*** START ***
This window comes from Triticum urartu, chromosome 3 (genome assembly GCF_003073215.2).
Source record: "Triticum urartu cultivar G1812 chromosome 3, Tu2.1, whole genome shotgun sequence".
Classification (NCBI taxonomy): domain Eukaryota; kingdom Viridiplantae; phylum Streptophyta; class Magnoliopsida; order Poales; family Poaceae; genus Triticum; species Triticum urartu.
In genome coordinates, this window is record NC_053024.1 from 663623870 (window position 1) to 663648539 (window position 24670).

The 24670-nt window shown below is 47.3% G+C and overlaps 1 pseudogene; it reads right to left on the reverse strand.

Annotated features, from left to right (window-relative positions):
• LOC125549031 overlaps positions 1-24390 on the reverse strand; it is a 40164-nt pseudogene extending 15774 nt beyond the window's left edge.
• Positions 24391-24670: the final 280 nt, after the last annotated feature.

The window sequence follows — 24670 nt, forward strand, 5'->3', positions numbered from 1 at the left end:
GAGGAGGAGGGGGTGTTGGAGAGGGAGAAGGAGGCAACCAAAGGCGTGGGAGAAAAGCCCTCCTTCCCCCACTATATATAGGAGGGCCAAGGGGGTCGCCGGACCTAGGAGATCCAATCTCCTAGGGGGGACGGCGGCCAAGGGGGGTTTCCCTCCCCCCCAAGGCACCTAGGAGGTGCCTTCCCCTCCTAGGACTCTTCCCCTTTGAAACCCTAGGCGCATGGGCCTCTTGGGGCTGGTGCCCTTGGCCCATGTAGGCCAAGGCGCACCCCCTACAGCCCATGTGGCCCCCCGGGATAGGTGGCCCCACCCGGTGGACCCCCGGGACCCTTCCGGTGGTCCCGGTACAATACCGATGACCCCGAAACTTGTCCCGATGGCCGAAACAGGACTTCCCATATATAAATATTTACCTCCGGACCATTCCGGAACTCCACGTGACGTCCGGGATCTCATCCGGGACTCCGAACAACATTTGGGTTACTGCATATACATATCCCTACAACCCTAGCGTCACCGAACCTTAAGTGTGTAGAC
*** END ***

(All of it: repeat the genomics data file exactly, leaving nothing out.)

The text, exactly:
This window comes from Triticum urartu, chromosome 3 (genome assembly GCF_003073215.2).
Source record: "Triticum urartu cultivar G1812 chromosome 3, Tu2.1, whole genome shotgun sequence".
Classification (NCBI taxonomy): domain Eukaryota; kingdom Viridiplantae; phylum Streptophyta; class Magnoliopsida; order Poales; family Poaceae; genus Triticum; species Triticum urartu.
In genome coordinates, this window is record NC_053024.1 from 663623870 (window position 1) to 663648539 (window position 24670).

The 24670-nt window shown below is 47.3% G+C and overlaps 1 pseudogene; it reads right to left on the reverse strand.

Annotated features, from left to right (window-relative positions):
• LOC125549031 overlaps positions 1-24390 on the reverse strand; it is a 40164-nt pseudogene extending 15774 nt beyond the window's left edge.
• Positions 24391-24670: the final 280 nt, after the last annotated feature.

The window sequence follows — 24670 nt, forward strand, 5'->3', positions numbered from 1 at the left end:
GAGGAGGAGGGGGTGTTGGAGAGGGAGAAGGAGGCAACCAAAGGCGTGGGAGAAAAGCCCTCCTTCCCCCACTATATATAGGAGGGCCAAGGGGGTCGCCGGACCTAGGAGATCCAATCTCCTAGGGGGGACGGCGGCCAAGGGGGGTTTCCCTCCCCCCCAAGGCACCTAGGAGGTGCCTTCCCCTCCTAGGACTCTTCCCCTTTGAAACCCTAGGCGCATGGGCCTCTTGGGGCTGGTGCCCTTGGCCCATGTAGGCCAAGGCGCACCCCCTACAGCCCATGTGGCCCCCCGGGATAGGTGGCCCCACCCGGTGGACCCCCGGGACCCTTCCGGTGGTCCCGGTACAATACCGATGACCCCGAAACTTGTCCCGATGGCCGAAACAGGACTTCCCATATATAAATATTTACCTCCGGACCATTCCGGAACTCCACGTGACGTCCGGGATCTCATCCGGGACTCCGAACAACATTTGGGTTACTGCATATACATATCCCTACAACCCTAGCGTCACCGAACCTTAAGTGTGTAGAC